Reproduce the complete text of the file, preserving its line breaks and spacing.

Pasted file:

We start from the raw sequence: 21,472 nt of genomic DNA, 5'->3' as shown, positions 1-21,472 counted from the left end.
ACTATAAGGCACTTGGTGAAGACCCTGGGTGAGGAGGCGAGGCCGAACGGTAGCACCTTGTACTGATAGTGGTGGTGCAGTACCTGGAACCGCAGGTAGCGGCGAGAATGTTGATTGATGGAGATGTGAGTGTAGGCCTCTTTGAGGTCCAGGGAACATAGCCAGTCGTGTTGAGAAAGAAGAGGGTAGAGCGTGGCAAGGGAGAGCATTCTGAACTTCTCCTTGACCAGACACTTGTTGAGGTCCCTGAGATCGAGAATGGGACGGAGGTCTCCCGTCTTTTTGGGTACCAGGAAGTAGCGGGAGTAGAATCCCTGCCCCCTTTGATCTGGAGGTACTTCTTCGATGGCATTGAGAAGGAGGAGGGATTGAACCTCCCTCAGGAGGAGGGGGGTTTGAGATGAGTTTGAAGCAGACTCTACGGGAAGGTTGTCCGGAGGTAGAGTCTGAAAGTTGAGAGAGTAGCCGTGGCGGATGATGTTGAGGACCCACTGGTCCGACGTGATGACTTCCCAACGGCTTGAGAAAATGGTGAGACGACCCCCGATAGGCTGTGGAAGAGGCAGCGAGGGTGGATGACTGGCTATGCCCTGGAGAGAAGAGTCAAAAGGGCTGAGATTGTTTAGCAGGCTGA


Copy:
We start from the raw sequence: 21,472 nt of genomic DNA, 5'->3' as shown, positions 1-21,472 counted from the left end.
ACTATAAGGCACTTGGTGAAGACCCTGGGTGAGGAGGCGAGGCCGAACGGTAGCACCTTGTACTGATAGTGGTGGTGCAGTACCTGGAACCGCAGGTAGCGGCGAGAATGTTGATTGATGGAGATGTGAGTGTAGGCCTCTTTGAGGTCCAGGGAACATAGCCAGTCGTGTTGAGAAAGAAGAGGGTAGAGCGTGGCAAGGGAGAGCATTCTGAACTTCTCCTTGACCAGACACTTGTTGAGGTCCCTGAGATCGAGAATGGGACGGAGGTCTCCCGTCTTTTTGGGTACCAGGAAGTAGCGGGAGTAGAATCCCTGCCCCCTTTGATCTGGAGGTACTTCTTCGATGGCATTGAGAAGGAGGAGGGATTGAACCTCCCTCAGGAGGAGGGGGGTTTGAGATGAGTTTGAAGCAGACTCTACGGGAAGGTTGTCCGGAGGTAGAGTCTGAAAGTTGAGAGAGTAGCCGTGGCGGATGATGTTGAGGACCCACTGGTCCGACGTGATGACTTCCCAACGGCTTGAGAAAATGGTGAGACGACCCCCGATAGGCTGTGGAAGAGGCAGCGAGGGTGGATGACTGGCTATGCCCTGGAGAGAAGAGTCAAAAGGGCTGAGATTGTTTAGCAGGCTGA